For more than two weeks, a 12-year-old boy on Nauru refused food and had to be flown to Australia for treatment on Tuesday.

The Iranian refugee was kept in the International Health and Medical Services clinic where he was sustained by intravenous fluids.

His situation has been widely reported as a hunger strike, but some refugee advocacy groups believe he could have resignation syndrome.

The island of Nauru is home to a refugee camp - but will also host international delegates.
The island of Nauru is home to a refugee camp - but will also host international delegates. Source: Getty Images

Refugee Action Coalition spokesperson Ian Rintoul told SBS News there is a "real possibility [the boy is] suffering from resignation syndrome".

SBS News also spoke with founder and president of Doctors for Refugees, Dr Barri Phatarfod, about the 12-year-old boy's case.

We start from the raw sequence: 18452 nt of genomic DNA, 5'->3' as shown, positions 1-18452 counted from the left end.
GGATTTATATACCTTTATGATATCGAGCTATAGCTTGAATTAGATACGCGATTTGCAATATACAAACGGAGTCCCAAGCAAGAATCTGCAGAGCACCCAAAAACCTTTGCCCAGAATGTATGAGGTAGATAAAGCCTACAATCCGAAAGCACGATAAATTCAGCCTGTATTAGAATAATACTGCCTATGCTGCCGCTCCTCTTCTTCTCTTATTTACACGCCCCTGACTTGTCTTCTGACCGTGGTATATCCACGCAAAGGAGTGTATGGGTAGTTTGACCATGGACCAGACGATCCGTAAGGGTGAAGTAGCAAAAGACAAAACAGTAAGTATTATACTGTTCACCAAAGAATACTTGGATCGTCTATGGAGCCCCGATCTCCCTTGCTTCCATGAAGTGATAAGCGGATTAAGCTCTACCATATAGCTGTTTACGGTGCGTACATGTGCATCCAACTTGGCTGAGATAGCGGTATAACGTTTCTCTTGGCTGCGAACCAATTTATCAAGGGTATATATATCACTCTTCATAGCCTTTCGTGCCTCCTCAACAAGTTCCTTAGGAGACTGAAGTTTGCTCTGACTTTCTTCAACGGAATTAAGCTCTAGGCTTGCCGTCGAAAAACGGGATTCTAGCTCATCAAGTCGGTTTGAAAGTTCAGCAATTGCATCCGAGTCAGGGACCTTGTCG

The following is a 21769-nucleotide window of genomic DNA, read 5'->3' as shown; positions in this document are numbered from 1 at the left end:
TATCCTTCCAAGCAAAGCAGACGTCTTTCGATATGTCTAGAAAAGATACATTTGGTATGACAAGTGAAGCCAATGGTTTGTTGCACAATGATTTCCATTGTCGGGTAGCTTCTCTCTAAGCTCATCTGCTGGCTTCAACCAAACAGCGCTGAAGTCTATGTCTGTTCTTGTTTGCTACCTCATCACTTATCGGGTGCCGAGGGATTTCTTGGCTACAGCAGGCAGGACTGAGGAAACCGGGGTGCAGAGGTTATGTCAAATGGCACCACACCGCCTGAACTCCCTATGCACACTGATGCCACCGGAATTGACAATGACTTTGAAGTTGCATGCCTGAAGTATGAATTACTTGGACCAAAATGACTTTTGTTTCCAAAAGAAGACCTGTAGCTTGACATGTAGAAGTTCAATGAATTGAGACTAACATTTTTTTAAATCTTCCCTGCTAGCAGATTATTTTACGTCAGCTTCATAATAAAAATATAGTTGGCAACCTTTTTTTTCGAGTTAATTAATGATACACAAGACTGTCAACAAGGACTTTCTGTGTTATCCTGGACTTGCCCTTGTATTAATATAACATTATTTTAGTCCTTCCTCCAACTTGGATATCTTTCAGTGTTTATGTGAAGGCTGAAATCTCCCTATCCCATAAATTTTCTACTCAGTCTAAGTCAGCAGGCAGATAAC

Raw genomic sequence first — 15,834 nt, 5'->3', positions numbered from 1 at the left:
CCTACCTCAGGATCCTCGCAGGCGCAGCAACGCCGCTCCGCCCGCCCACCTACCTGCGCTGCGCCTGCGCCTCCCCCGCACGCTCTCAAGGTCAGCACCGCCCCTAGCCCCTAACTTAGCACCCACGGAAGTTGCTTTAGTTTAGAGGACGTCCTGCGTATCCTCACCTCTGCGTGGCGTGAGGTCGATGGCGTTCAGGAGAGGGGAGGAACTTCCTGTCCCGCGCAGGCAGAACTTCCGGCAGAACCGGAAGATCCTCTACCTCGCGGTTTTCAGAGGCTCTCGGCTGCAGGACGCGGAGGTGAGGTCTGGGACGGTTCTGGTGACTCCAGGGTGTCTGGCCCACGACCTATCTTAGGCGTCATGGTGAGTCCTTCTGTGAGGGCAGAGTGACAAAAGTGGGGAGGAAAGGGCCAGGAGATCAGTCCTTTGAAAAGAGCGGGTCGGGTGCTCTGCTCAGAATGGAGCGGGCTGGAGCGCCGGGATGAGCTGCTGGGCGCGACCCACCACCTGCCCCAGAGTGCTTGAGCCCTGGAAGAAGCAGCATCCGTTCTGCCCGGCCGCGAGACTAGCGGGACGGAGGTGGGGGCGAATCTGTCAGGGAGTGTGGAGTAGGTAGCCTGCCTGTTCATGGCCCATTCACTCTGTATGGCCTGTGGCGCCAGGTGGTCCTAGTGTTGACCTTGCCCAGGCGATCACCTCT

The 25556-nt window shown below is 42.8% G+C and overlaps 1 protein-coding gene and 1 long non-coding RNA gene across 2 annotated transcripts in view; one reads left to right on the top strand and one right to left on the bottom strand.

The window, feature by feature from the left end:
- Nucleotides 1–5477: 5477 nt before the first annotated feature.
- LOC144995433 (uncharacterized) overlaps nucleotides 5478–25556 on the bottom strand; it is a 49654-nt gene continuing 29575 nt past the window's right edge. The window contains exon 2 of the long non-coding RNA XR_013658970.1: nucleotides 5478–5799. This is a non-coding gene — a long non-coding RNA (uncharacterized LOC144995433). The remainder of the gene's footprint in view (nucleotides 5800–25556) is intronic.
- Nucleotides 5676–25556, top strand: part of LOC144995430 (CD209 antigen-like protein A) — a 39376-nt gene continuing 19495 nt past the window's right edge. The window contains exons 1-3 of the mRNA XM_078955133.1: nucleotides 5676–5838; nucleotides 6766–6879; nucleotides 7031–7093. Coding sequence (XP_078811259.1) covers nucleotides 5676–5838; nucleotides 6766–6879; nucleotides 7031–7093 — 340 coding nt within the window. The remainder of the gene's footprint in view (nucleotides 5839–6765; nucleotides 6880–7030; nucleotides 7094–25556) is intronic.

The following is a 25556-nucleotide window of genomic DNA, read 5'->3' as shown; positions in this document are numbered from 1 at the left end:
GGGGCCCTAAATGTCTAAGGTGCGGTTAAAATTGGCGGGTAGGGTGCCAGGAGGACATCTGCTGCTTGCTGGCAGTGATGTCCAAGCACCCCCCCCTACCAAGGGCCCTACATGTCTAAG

"Resignation syndrome is a continuum - it is the rarely-seen progression beyond profound depression. It is rarely seen as the vast majority of cases are picked up and treated long before this develops," Dr Phatarfod said.

She said while there was not the level of expertise on Nauru to "make such an assessment accurate ... certainly, his clinical manifestations are highly consistent with resignation syndrome".

"If this occurred anywhere in Australia, it would result in urgent and immediate paediatric and psychiatric intervention," she said.